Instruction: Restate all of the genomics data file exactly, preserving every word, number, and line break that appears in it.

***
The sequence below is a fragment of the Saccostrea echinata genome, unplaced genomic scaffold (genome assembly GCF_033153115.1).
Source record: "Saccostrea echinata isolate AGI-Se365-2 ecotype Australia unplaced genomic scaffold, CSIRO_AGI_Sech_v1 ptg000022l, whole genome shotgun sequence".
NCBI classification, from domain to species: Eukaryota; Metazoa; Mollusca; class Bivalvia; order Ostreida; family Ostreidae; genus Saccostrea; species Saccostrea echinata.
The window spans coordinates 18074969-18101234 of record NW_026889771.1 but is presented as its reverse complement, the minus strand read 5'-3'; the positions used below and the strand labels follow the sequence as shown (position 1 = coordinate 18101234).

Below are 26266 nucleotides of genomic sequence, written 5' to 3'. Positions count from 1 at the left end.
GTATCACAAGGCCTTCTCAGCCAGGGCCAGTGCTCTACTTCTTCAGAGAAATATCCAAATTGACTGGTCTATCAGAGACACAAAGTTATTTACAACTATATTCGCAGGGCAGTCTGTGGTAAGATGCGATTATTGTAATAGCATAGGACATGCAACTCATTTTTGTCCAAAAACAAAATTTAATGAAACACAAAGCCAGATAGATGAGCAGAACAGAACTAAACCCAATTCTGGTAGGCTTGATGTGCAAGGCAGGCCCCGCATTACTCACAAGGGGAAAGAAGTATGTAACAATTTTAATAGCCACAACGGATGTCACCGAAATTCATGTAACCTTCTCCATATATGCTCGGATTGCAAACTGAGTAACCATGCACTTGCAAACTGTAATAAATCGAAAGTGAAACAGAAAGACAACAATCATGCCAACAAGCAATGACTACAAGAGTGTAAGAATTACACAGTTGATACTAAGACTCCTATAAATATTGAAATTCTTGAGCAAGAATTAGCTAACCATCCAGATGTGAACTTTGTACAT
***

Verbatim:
The sequence below is a fragment of the Saccostrea echinata genome, unplaced genomic scaffold (genome assembly GCF_033153115.1).
Source record: "Saccostrea echinata isolate AGI-Se365-2 ecotype Australia unplaced genomic scaffold, CSIRO_AGI_Sech_v1 ptg000022l, whole genome shotgun sequence".
NCBI classification, from domain to species: Eukaryota; Metazoa; Mollusca; class Bivalvia; order Ostreida; family Ostreidae; genus Saccostrea; species Saccostrea echinata.
The window spans coordinates 18074969-18101234 of record NW_026889771.1 but is presented as its reverse complement, the minus strand read 5'-3'; the positions used below and the strand labels follow the sequence as shown (position 1 = coordinate 18101234).

Below are 26266 nucleotides of genomic sequence, written 5' to 3'. Positions count from 1 at the left end.
GTATCACAAGGCCTTCTCAGCCAGGGCCAGTGCTCTACTTCTTCAGAGAAATATCCAAATTGACTGGTCTATCAGAGACACAAAGTTATTTACAACTATATTCGCAGGGCAGTCTGTGGTAAGATGCGATTATTGTAATAGCATAGGACATGCAACTCATTTTTGTCCAAAAACAAAATTTAATGAAACACAAAGCCAGATAGATGAGCAGAACAGAACTAAACCCAATTCTGGTAGGCTTGATGTGCAAGGCAGGCCCCGCATTACTCACAAGGGGAAAGAAGTATGTAACAATTTTAATAGCCACAACGGATGTCACCGAAATTCATGTAACCTTCTCCATATATGCTCGGATTGCAAACTGAGTAACCATGCACTTGCAAACTGTAATAAATCGAAAGTGAAACAGAAAGACAACAATCATGCCAACAAGCAATGACTACAAGAGTGTAAGAATTACACAGTTGATACTAAGACTCCTATAAATATTGAAATTCTTGAGCAAGAATTAGCTAACCATCCAGATGTGAACTTTGTACAT